On the internet I found the code below. The code does what it is supposed to do: solving quadratic equations. My question is: if you were to rate this code on a scale from 1 (terrible, couldn't be worse) to 10 (expert, couldn't be better), knowing that the programmer makes a living out of programming. All indentation and comments is his/hers.

Thanks you for you time, Bilderbikkel

[code]

#include

#include

#include

using namespace std;

void one(){

float a = 0.0; //here we declare the variables and use float because we

float b = 0.0; //are dealing with square roots

float c = 0.0;

float x1 = 0.0;

float x2 = 0.0;

float x3 = 0.0;

float x4 = 0.0;

//this section gets user input and displays message

cout << "Enter the coefficients a , b , c for equation in the form ax^ + bx + c = 0:

";

cout << "Enter value for a:

";

cin >> a;

cout << "Enter value for b:

";

cin >> b;

cout << "Enter value for c:

";

cin >> c;

//are all the coefficients 0? if so both roots are 0

if(a == 0 && b == 0 && c == 0){

x1 = 0;

x2 = 0;

cout << "The roots are:" "

"

<< "x1 = " << x1 << " , " << "x2 = " << x2 << "

";

}

//is c the only non-zero number? if so tell the user

if(a == 0 && b == 0 && c != 0){

c = c;

cout << "There are no roots" "

"

<< "c = " << c << "

";

}

//is a zero? if so solve the resulting linear equasion and notify user

if(a == 0 && b != 0 && c !=0){

cout << "The values entered do not make a quadratic expression" "

"

<< "x = " << -c/b << "

";

}

//if b is zero and c is zero tell user

if(a == 0 && b != 0 && c == 0){

x1 = 0;

x2 = 0;

cout << "The roots are:" "

"

<< "x1 = " << x1 << " , " << "x2 = " << x2 << "

";

}

//if b and c are equal to zero then ax^=0 and since a cannot be zero without x being

// zero also let user know

if(a != 0 && b == 0 && c == 0){

x1 = 0;

x2 = 0;

cout << "The values entered result in ax^= 0; so both roots are 0" "

"

<< "x1 = " << x1 << " , " << "x2 = " << x2 << "

";

}

//factor out x from ax^+bx=0 and either x = 0 or ax + b =0

//then solve the linear equation

if(a != 0 && b != 0 && c == 0){

x1 = 0;

x2 = -b/a;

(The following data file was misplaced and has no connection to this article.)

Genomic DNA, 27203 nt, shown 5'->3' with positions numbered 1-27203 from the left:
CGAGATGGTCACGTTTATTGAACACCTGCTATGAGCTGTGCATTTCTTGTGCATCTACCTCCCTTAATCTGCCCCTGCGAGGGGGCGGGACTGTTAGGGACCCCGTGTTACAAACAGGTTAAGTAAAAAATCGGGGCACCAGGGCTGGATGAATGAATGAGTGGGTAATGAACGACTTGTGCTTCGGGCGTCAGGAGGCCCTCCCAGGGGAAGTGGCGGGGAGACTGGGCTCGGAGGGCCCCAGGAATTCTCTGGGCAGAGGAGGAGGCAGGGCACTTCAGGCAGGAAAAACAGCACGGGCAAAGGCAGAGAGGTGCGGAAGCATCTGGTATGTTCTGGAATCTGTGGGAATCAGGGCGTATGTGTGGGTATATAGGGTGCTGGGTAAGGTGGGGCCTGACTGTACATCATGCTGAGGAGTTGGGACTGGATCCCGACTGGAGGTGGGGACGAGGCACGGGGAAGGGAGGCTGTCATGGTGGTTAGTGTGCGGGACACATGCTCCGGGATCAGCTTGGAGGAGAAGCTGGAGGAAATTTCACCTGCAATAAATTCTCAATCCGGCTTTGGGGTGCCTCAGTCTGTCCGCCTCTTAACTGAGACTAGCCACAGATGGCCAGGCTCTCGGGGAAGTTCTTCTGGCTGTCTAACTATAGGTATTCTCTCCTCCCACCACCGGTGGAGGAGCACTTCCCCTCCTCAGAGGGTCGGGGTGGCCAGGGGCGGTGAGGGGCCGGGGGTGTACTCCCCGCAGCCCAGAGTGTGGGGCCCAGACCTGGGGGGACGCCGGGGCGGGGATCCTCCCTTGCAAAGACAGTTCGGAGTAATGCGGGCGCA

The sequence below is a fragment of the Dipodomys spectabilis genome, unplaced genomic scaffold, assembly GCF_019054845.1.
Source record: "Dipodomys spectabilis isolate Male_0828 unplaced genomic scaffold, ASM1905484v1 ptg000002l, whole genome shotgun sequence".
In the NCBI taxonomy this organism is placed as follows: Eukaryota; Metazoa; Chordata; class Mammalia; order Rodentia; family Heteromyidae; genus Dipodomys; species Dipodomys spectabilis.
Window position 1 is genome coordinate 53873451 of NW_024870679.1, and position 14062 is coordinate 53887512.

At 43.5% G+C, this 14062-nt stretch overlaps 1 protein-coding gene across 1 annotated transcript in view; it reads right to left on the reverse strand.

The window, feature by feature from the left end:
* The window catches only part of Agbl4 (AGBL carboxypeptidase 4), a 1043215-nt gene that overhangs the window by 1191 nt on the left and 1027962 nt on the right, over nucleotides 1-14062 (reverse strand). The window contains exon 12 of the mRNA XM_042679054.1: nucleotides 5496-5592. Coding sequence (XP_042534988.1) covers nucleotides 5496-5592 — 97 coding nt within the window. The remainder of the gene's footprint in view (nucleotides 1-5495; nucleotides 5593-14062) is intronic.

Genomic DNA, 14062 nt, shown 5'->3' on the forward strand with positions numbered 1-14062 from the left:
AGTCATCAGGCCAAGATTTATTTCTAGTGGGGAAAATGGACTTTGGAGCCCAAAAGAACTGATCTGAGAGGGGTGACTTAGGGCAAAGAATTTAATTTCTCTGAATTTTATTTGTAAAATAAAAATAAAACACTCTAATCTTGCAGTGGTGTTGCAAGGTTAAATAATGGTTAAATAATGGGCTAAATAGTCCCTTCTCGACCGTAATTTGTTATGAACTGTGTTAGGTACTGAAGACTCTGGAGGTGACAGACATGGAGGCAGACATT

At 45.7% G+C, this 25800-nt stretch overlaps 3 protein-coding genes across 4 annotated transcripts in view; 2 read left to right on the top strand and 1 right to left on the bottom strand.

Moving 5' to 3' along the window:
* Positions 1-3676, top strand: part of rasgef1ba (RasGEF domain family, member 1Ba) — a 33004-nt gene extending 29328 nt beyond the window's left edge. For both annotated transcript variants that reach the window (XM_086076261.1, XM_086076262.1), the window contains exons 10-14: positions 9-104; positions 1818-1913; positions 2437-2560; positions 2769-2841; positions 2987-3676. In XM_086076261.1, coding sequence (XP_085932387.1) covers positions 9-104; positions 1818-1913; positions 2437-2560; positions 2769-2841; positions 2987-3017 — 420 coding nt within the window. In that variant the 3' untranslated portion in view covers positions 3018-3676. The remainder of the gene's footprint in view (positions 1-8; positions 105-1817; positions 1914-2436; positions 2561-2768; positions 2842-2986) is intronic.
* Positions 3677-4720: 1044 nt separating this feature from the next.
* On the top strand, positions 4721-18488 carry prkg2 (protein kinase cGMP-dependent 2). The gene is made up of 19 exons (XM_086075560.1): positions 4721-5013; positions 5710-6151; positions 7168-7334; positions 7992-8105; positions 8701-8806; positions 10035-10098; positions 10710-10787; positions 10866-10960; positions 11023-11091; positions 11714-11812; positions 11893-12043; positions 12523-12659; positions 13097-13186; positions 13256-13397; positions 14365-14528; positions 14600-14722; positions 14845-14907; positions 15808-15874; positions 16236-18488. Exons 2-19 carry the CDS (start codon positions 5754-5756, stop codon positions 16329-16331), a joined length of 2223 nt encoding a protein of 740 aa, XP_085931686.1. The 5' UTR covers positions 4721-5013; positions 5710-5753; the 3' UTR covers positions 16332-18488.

cout << "The roots are:" "

"

<< "x1 = " << x1 << " , " << "x2 = " << x2 << "

";

}

//now we get to use the square root function and let the user

//know they have some imaginary numbers to deal with

if(a < 0 && b == 0 && c < 0){

x1 = -b/(2*a);

x4 = (b*b)-(4*a*c);

x4 = -x4;

x2 = sqrt(x4)/(2*a);

x3 = -sqrt(x4)/(2*a);

cout << "The roots are not real numbers:" "

"

<< "x1 =" << x1 << " + " << x2 << " * i " << "

"

<< "x2 =" << x1 << " + " << x3 << " * i " << "

";

}

if(a > 0 && b == 0 && c > 0){

x1 = -b/(2*a);

x4 = (b*b)-(4*a*c);

x4 = -x4;

x2 = sqrt(x4)/(2*a);

x3 = -sqrt(x4)/(2*a);

cout << "The roots are not real numbers:" "

"

<< "x1 =" << x1 << " + " << x2 << " * i " << "

"

<< "x2 =" << x1 << " + " << x3 << " * i " << "

";

}

//now a and c are opposite signs so the answer will be real

if(a > 0 && b == 0 && c < 0){

x1 = (-b + (sqrt(pow(b,2)-(4*a*c))))/(2*a);

x2 = (-b - (sqrt(pow(b,2)-(4*a*c))))/(2*a);

cout << "The roots are:" "

"

<< "x1 = "<< x1 << " , " << "x2 = "<< x2 << "

";

}

if(a < 0 && b == 0 && c > 0){

x1 = (-b + (sqrt(pow(b,2)-(4*a*c))))/(2*a);

x2 = (-b - (sqrt(pow(b,2)-(4*a*c))))/(2*a);

cout << "The roots are:" "

"

<< "x1 = "<< x1 << " , " << "x2 = "<< x2 << "

";

}

//ok now if we end up not having to take the square root of a neg

// do the math

if(a != 0 && b != 0 && c != 0 && (4*a*c) <= pow(b,2)){

x1 = (-b + (sqrt(pow(b,2)-(4*a*c))))/(2*a);

x2 = (-b - (sqrt(pow(b,2)-(4*a*c))))/(2*a);

cout << "The roots are:" "

"

<< "x1 = "<< x1 << " , " << "x2 = " << x2 << "

";

}

//here we have to deal with non x intercepts ie: sqrt(-1)

// alter the formula slightly to give correct output and

// let the user know

if(a != 0 && b != 0 && c != 0 && (4*a*c)> pow(b,2)){

x1 = -b/(2*a);

x4 = (b*b)-(4*a*c);

x4 = -x4;

x2 = sqrt(x4)/(2*a);

x3 = -sqrt(x4)/(2*a);

cout << "The roots are not real numbers" "

"

<< "x1 =" << x1 << " + " << x2 << " * i " << "

"

<< "x2 =" << x1 << " + " << x3 << " * i " << "

";

}

char g;

cout << "Solve another equation? (y for yes or n for no)

";

cin >> g;

if(g !='y'){

exit(0);

}

return;

}

//keep output from vanishing before we can read it.

void two(){

char g ;

cout << "Press c and then Enter to continue...." "

";

cout << "Press s and then enter to stop....." "

";

cin >> g;

if (g == 'c')

for(int i=0; i<100; i++)// who wants to run this more that 99 times? if you are using this program for

//any thing other than some quick calculations (for example as part of another program)

// you may want to comment this part out. The for loop keeps the program from

//running away in an infinate loop, but may not be usable in another program.

//If 99 times is not enough, change the value in the for loop, but be careful

//with no limits the for loop can run the program in the background by accident

one();

}

int main(){

one();

two();

return 0;

}

[/code]

bilderbikkel

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## Comments

Main issues are:

- Poor indention. It isn't readable.

- Lack of modular programming. It should have functions or a class for the calculations, and those functions shouldn't contain user i/o.

- Obfuscation. Lines like

x1 = (-b + (sqrt(pow(b,2)-(4*a*c))))/(2*a);

aren't readable.

- The code doesn't handle the line feed character from stdin.

- Implicit typecasts between int and float. This is a potential bug, as one doesn't know if "int" is signed or unsigned when dealing with portable code.

Minor issues:

- Implicit typecasts between float and double. Creates unnecessary execution time and program size.

- No function prototypes.

- math.h instead of

- The code is using the questionable exit() function.